Continuing its defiance of community values, RIOC yesterday ignored a request for information about vaccination rates among its employees. The Daily made the request following reader interest in the topic.

By David Stone

The Roosevelt Island Daily News

About the Rules and RIOC Vaccination Rates

Late in July, then Governor Andrew Cuomo said that all state employees must be vaccinated by Labor Day or undergo weekly testing. “It’s smart, it’s fair and it’s in everyone’s interest,” he added.

But we don’t know if RIOC has complied with any part of the mandate. Because the super secret, bunkered state agency asks groups using its facilities to meet a vaccine requirement, revealing their own rates makes sense.

We asked RIOC President/CEO Shelton J. Haynes, Chief Counsel Gretchen Robinson and Communications Director Erica Spencer-EL about “…vaccination rates and requirements, especially PSD and other groups, like the Youth Center staff, with high levels of public contact.”

The answer: Stony silence.

The stunning absence of accountability within RIOC is widespread. But holding back on information vital to public health goes beyond irresponsible.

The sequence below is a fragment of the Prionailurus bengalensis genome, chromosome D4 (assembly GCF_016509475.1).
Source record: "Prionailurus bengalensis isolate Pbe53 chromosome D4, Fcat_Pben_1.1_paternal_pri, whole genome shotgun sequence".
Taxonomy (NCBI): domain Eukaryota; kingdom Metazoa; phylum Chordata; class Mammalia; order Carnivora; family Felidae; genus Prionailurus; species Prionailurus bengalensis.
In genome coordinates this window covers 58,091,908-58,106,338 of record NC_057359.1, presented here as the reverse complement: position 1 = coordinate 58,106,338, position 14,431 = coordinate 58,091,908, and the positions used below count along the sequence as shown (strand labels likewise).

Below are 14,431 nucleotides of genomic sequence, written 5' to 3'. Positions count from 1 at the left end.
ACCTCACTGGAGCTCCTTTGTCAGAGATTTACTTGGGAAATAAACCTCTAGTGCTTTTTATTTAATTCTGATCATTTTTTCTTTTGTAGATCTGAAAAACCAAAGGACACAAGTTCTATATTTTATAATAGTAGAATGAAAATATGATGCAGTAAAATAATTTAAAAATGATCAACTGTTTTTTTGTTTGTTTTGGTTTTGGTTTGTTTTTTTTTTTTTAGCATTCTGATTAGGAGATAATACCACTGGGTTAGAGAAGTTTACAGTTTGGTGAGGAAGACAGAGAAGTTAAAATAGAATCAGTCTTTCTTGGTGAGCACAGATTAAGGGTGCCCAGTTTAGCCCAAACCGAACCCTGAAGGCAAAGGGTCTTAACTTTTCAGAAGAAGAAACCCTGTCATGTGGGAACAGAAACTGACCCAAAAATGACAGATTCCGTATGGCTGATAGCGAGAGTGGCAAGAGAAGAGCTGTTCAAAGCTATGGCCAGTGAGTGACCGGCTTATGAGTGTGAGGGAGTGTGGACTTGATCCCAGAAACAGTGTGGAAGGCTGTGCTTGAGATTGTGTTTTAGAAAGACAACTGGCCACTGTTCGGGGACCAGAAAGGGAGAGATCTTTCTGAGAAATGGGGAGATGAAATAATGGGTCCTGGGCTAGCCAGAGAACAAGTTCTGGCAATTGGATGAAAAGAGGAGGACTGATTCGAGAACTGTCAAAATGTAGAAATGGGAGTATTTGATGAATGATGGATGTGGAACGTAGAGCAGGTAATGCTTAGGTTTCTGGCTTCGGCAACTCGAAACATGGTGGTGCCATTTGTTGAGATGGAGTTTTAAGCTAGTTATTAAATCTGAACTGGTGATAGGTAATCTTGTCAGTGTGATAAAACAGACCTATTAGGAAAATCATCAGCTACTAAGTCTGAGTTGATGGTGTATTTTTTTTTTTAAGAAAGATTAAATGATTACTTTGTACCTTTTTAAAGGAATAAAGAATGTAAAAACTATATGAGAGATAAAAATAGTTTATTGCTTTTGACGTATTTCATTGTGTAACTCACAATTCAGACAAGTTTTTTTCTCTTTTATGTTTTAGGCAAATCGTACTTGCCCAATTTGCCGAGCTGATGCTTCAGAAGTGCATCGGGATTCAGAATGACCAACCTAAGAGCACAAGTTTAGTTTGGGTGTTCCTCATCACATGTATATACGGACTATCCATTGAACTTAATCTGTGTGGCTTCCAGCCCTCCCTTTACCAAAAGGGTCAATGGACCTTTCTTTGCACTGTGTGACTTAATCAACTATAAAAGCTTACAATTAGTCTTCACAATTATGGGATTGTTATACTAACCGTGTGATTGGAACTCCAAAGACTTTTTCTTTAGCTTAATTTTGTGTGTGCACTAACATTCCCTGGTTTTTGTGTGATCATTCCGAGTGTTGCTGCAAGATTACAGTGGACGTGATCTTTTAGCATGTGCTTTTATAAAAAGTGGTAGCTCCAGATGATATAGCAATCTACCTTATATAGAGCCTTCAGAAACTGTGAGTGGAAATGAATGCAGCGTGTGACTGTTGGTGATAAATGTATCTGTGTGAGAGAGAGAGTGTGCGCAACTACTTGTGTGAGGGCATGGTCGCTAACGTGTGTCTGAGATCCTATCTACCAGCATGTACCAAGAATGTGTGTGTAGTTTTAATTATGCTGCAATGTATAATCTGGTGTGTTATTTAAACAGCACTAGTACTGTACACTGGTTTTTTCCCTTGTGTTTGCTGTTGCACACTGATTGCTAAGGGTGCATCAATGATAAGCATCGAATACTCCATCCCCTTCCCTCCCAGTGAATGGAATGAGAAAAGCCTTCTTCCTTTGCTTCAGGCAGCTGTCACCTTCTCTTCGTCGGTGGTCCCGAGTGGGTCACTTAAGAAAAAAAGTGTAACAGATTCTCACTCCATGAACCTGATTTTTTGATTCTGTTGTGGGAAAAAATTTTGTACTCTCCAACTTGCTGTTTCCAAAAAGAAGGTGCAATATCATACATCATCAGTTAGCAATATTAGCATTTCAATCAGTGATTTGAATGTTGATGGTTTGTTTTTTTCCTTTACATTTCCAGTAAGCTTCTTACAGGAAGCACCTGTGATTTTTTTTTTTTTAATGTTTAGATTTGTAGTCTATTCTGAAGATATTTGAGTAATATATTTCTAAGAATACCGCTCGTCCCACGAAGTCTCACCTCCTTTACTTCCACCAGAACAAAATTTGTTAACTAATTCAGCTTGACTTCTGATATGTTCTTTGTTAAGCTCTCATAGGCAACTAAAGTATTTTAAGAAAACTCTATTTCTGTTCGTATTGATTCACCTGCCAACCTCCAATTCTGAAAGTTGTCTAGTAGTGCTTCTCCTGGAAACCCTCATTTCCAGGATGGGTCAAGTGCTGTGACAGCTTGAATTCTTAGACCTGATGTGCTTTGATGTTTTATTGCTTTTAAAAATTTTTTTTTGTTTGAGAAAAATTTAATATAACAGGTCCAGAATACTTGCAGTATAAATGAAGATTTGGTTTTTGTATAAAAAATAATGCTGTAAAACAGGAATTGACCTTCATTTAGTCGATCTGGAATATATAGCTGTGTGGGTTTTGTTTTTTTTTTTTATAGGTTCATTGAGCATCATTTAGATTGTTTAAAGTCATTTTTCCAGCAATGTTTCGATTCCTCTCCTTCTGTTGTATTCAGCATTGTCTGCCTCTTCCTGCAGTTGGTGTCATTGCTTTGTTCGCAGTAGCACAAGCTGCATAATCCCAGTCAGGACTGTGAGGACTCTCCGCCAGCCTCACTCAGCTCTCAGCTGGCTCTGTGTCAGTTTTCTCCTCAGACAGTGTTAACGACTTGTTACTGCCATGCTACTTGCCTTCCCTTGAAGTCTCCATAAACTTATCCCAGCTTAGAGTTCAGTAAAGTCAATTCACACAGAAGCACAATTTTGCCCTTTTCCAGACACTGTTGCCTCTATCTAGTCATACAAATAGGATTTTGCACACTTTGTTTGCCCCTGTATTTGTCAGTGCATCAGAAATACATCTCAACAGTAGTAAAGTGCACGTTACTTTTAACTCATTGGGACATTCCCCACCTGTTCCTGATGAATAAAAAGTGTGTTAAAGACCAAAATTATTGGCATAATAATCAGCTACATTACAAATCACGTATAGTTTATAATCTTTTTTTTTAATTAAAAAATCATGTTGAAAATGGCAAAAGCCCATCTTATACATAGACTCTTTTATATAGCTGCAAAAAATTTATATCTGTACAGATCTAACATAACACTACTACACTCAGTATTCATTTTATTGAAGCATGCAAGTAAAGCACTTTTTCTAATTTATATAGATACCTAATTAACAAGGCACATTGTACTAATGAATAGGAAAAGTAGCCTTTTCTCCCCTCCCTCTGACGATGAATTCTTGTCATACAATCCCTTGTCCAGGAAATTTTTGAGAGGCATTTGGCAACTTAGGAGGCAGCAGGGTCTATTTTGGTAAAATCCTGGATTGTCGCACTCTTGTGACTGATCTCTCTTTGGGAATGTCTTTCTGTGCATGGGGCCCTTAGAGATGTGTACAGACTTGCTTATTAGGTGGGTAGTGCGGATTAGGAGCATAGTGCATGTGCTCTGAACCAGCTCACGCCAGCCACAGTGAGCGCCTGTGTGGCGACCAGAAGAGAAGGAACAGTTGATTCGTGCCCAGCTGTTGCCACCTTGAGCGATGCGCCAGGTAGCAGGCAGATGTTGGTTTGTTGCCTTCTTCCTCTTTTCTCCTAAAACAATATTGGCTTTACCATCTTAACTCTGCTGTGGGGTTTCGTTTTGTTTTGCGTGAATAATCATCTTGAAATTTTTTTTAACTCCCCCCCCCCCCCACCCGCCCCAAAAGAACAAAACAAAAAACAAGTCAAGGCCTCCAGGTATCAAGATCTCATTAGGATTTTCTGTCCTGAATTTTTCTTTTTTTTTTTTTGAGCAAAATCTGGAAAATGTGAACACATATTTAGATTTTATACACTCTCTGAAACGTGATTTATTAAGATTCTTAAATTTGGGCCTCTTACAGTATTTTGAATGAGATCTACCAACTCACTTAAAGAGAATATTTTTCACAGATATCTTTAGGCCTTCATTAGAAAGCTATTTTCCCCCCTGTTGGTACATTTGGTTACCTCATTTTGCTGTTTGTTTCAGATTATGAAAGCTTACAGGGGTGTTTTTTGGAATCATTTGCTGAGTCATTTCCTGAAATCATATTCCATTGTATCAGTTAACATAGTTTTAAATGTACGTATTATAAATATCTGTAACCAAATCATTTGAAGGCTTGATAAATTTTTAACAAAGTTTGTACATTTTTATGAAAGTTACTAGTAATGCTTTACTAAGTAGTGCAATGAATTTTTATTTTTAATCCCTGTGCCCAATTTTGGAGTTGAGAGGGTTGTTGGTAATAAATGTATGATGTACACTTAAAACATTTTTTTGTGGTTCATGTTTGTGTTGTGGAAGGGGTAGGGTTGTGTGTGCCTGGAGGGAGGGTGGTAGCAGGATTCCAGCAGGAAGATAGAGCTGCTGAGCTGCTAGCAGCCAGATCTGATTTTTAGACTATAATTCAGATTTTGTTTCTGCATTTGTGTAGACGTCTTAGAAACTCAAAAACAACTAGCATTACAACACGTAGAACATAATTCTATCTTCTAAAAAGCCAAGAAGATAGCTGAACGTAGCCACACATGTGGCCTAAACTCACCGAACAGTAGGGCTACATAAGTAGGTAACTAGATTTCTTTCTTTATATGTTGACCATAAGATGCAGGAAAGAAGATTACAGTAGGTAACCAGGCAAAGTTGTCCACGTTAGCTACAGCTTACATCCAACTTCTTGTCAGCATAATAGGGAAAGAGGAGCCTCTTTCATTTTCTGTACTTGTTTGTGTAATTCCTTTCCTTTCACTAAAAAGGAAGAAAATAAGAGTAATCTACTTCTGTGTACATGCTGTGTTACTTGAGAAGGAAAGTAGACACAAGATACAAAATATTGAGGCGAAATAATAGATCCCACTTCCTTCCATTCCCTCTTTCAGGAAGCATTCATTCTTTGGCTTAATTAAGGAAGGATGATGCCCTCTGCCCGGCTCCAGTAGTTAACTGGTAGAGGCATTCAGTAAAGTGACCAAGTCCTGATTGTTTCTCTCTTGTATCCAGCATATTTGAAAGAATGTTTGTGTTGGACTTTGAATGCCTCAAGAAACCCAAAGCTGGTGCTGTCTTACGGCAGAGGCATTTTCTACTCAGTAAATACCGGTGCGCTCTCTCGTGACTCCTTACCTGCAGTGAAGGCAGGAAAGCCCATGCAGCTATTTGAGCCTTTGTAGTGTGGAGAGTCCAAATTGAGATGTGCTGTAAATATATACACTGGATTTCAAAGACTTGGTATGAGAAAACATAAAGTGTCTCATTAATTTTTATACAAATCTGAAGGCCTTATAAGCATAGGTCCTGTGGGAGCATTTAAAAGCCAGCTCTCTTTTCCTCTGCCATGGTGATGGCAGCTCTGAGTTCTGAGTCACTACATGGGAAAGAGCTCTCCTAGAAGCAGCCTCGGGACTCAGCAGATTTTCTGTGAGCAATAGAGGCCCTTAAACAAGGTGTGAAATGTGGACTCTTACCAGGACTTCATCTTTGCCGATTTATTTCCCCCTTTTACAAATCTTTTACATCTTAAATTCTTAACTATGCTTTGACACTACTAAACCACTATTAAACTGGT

One sad possibility is that they’re not keeping track and can’t answer.

RIOC Indifference and Why It Matters

Tracking back over a year, we recall that at least two Public Safety Officers died from COVID-19 in 2020. Susan Rosenthal, then leading the state agency, promised a public tribute as soon as conditions allowed.

With Shelton J. Haynes now in charge and the pandemic subsiding, a May 2021 date was promised.

But when that month passed without another word, board member Michael Shinozaki asked about it publicly.

Haynes claimed that RIOC missed the May date because it wasn’t good for the officers’ families. He, then, said an August date was in the works. But that didn’t happen either, and there’s been no further word.

This resonates. Numerous quarantines within RIOC, many involving PSD, went unacknowledged as vital community information is routinely withheld.


Hopes that a new governor might bring a change in tone at RIOC are fading. The state agencies continues acting more like a cloistered monastery than a responsible public body.

And this time it’s serious. Roosevelt Islanders have a right to know the details of how its governing body handles threats to public health. New York State, even under a new governor, apparently does not agree.

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